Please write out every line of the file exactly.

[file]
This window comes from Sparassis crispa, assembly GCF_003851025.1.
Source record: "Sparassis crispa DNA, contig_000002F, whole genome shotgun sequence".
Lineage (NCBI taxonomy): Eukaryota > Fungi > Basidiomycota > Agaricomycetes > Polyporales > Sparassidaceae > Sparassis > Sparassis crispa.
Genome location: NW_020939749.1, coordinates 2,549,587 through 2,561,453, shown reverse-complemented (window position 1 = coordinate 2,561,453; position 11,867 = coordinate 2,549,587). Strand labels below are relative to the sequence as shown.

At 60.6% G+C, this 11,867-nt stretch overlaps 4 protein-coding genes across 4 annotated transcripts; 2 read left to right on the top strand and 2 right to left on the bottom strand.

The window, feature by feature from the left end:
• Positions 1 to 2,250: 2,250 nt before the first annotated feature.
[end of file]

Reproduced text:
This window comes from Sparassis crispa, assembly GCF_003851025.1.
Source record: "Sparassis crispa DNA, contig_000002F, whole genome shotgun sequence".
Lineage (NCBI taxonomy): Eukaryota > Fungi > Basidiomycota > Agaricomycetes > Polyporales > Sparassidaceae > Sparassis > Sparassis crispa.
Genome location: NW_020939749.1, coordinates 2,549,587 through 2,561,453, shown reverse-complemented (window position 1 = coordinate 2,561,453; position 11,867 = coordinate 2,549,587). Strand labels below are relative to the sequence as shown.

At 60.6% G+C, this 11,867-nt stretch overlaps 4 protein-coding genes across 4 annotated transcripts; 2 read left to right on the top strand and 2 right to left on the bottom strand.

The window, feature by feature from the left end:
• Positions 1 to 2,250: 2,250 nt before the first annotated feature.